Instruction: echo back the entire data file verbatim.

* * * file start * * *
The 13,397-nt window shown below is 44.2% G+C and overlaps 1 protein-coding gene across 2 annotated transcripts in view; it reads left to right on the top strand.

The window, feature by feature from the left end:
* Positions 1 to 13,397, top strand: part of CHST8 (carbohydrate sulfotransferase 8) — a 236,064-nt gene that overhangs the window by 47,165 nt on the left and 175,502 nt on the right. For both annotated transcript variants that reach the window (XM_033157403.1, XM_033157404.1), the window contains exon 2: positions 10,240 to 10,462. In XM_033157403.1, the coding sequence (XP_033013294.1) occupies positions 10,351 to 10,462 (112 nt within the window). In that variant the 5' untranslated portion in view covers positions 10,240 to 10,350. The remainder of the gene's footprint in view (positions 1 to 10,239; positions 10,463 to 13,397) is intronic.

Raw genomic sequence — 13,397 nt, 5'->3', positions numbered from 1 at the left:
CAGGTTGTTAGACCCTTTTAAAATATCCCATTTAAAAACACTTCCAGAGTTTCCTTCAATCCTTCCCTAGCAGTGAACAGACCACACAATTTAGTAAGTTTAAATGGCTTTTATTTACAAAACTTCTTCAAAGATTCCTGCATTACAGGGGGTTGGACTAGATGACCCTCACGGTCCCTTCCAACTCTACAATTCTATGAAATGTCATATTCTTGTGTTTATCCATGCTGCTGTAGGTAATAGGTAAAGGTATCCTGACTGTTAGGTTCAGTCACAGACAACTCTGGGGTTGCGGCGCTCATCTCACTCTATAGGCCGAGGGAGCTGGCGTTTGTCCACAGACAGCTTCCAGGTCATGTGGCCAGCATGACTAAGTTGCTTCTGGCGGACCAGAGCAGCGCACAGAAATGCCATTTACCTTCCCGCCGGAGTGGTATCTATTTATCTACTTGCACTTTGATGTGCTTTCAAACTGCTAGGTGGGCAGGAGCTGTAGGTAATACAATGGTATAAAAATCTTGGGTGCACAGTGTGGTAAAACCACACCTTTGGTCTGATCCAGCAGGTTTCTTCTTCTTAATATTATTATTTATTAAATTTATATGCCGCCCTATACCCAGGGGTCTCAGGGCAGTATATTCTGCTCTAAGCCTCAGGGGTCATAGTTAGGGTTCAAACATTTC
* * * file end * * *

The 13,397-nt window shown below is 44.2% G+C and overlaps 1 protein-coding gene across 2 annotated transcripts in view; it reads left to right on the top strand.

The window, feature by feature from the left end:
* Positions 1 to 13,397, top strand: part of CHST8 (carbohydrate sulfotransferase 8) — a 236,064-nt gene that overhangs the window by 47,165 nt on the left and 175,502 nt on the right. For both annotated transcript variants that reach the window (XM_033157403.1, XM_033157404.1), the window contains exon 2: positions 10,240 to 10,462. In XM_033157403.1, the coding sequence (XP_033013294.1) occupies positions 10,351 to 10,462 (112 nt within the window). In that variant the 5' untranslated portion in view covers positions 10,240 to 10,350. The remainder of the gene's footprint in view (positions 1 to 10,239; positions 10,463 to 13,397) is intronic.

Raw genomic sequence — 13,397 nt, 5'->3', positions numbered from 1 at the left:
CAGGTTGTTAGACCCTTTTAAAATATCCCATTTAAAAACACTTCCAGAGTTTCCTTCAATCCTTCCCTAGCAGTGAACAGACCACACAATTTAGTAAGTTTAAATGGCTTTTATTTACAAAACTTCTTCAAAGATTCCTGCATTACAGGGGGTTGGACTAGATGACCCTCACGGTCCCTTCCAACTCTACAATTCTATGAAATGTCATATTCTTGTGTTTATCCATGCTGCTGTAGGTAATAGGTAAAGGTATCCTGACTGTTAGGTTCAGTCACAGACAACTCTGGGGTTGCGGCGCTCATCTCACTCTATAGGCCGAGGGAGCTGGCGTTTGTCCACAGACAGCTTCCAGGTCATGTGGCCAGCATGACTAAGTTGCTTCTGGCGGACCAGAGCAGCGCACAGAAATGCCATTTACCTTCCCGCCGGAGTGGTATCTATTTATCTACTTGCACTTTGATGTGCTTTCAAACTGCTAGGTGGGCAGGAGCTGTAGGTAATACAATGGTATAAAAATCTTGGGTGCACAGTGTGGTAAAACCACACCTTTGGTCTGATCCAGCAGGTTTCTTCTTCTTAATATTATTATTTATTAAATTTATATGCCGCCCTATACCCAGGGGTCTCAGGGCAGTATATTCTGCTCTAAGCCTCAGGGGTCATAGTTAGGGTTCAAACATTTC